4. 4. EWB-USA Model <ul><li>Community involvement is critical to ensure appropriate projects, sustainability, and ownership. </li></ul><ul><li>Community partnership, ‘adopting a village’ approach develops rich learning and development environment, now the UN model for international development. </li></ul><ul><li>Other development work has led to charity culture; fighting against this trend has been the most challenging aspect of EWB work. </li></ul>
  5. 5. Engineers Without Borders-USA Johnson Space Center Chapter NASA Engineers, Scientists, Educators, Astronauts volunteer with retirees, university and high school students to Assess, Design, Implement and Monitor Sustainable Development projects in Rwanda and Mexico With a vision to improving equity in the world and developing synergies between life on Earth and living in Space.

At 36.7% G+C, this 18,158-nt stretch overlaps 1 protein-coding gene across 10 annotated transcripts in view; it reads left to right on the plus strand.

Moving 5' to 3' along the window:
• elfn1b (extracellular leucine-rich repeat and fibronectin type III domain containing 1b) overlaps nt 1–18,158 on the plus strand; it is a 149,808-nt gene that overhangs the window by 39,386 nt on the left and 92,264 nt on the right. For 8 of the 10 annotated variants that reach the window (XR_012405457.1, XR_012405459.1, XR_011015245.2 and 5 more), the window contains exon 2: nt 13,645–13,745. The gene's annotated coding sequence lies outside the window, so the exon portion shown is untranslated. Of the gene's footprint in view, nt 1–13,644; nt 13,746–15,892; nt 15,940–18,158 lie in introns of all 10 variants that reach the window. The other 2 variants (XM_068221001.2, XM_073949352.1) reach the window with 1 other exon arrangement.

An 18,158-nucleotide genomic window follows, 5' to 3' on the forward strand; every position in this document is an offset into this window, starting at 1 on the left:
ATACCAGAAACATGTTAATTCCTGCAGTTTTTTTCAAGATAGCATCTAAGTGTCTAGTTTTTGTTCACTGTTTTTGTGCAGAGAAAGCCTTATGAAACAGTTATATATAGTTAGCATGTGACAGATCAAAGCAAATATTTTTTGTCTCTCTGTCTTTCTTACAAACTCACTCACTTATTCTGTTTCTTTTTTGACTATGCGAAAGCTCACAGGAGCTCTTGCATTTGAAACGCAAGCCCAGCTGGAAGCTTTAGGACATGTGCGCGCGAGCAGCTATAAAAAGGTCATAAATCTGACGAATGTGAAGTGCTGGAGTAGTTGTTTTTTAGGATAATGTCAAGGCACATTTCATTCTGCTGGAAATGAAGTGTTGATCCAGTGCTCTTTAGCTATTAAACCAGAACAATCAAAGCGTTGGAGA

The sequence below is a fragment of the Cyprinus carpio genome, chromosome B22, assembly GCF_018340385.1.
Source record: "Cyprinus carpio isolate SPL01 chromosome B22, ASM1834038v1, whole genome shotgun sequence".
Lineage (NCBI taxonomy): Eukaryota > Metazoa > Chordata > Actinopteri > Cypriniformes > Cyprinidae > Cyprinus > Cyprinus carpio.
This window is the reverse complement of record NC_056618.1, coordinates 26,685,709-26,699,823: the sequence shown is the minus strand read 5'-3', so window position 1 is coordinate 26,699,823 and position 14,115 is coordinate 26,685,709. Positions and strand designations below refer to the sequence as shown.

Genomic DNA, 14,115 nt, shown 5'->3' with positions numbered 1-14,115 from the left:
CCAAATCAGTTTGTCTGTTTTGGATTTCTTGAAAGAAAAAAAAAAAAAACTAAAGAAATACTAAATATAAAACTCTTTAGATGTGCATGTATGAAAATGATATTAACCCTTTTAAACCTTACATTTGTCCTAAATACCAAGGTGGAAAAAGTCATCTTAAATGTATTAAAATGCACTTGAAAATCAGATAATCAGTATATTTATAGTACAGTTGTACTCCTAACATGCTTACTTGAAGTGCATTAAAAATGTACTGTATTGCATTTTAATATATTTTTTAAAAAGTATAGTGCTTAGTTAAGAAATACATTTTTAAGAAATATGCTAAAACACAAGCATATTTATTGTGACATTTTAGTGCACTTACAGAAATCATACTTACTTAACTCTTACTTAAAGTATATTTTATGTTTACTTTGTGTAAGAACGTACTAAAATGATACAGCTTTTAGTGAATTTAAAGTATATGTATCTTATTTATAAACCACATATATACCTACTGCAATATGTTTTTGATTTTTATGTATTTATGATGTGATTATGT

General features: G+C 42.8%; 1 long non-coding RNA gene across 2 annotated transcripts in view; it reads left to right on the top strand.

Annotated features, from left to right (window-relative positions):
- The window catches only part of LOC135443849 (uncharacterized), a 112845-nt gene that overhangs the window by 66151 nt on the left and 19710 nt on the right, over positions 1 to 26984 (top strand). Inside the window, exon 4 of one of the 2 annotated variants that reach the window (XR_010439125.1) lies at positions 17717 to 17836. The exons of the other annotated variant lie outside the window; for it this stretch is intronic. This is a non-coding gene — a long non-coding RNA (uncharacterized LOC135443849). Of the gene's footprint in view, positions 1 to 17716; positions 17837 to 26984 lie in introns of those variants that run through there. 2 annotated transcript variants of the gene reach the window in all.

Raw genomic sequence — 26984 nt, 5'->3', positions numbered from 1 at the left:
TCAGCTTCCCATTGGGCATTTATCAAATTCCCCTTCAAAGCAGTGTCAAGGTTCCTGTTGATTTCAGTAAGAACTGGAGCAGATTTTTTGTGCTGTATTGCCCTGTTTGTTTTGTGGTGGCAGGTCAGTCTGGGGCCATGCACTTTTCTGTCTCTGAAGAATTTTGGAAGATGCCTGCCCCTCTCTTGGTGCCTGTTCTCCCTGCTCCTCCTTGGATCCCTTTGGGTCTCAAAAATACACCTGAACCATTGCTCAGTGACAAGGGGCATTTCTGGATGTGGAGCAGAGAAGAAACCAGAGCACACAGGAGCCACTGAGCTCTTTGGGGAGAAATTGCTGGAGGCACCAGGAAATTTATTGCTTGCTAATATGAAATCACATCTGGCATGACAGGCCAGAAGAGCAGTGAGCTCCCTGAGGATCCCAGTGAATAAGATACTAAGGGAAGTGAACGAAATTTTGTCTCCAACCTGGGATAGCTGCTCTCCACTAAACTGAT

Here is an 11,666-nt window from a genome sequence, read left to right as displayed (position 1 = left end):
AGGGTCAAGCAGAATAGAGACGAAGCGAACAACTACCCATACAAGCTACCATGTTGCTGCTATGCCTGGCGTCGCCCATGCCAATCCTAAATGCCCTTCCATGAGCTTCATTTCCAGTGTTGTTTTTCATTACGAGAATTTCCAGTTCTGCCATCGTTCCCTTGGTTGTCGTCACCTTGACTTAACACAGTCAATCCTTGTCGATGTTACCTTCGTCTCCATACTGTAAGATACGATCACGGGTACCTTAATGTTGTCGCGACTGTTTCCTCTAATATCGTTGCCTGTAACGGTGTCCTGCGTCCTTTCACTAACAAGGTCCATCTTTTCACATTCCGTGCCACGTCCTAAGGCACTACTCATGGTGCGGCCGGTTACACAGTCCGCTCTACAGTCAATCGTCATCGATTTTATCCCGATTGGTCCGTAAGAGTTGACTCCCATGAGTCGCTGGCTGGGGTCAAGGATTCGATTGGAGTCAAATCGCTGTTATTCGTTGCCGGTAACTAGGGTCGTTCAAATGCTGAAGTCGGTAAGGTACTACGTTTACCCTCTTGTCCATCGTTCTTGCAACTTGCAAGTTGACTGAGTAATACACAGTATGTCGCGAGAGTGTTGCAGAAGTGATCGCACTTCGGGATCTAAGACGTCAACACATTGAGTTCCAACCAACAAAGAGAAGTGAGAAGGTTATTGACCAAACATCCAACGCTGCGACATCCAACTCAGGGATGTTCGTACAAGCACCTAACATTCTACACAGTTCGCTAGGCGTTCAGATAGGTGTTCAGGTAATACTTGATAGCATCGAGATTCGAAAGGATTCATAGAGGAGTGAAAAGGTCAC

6. 6. Rwanda Community Meetings <ul><li>Interviewed local subsistence farmers about health, lifestyle, economics, education. </li></ul><ul><li>Most do not feel as though they have enough food to eat each day. </li></ul><ul><li>Don’t share food with neighbors. </li></ul><ul><li>Have less than ten dollars cash per year. </li></ul><ul><li>Visit clinics / hospitals only when deathly ill. </li></ul><ul><li>Live day-by-day, not much consideration for the future. </li></ul><ul><li>Effective serfdom in many regions. </li></ul><ul><li>Poverty that led to the genocide has not changed. </li></ul>
  7. 7. Bring Your Own Water Treatment System Unfinished cistern from other NGO project Prototype CAD design Completed BYOW-II at Mugonero Orphanage, August 2007
  8. 8. Appropriateness of model <ul><li>Under these constraints: </li></ul><ul><ul><li>Extreme poverty in densely populated regions </li></ul></ul><ul><ul><li>Discrete projects with little direct accountability </li></ul></ul><ul><li>Attempting community participatory development models may not be the most effective or appropriate ways to have a positive impact </li></ul><ul><li>Alternatives can be considered that take effective elements of community participatory development and combine them with other successful or promising development tools </li></ul><ul><li>Tangible Capacity Building </li></ul><ul><ul><li>Specialization </li></ul></ul><ul><ul><li>Policy interaction </li></ul></ul><ul><ul><li>Business enterprise </li></ul></ul>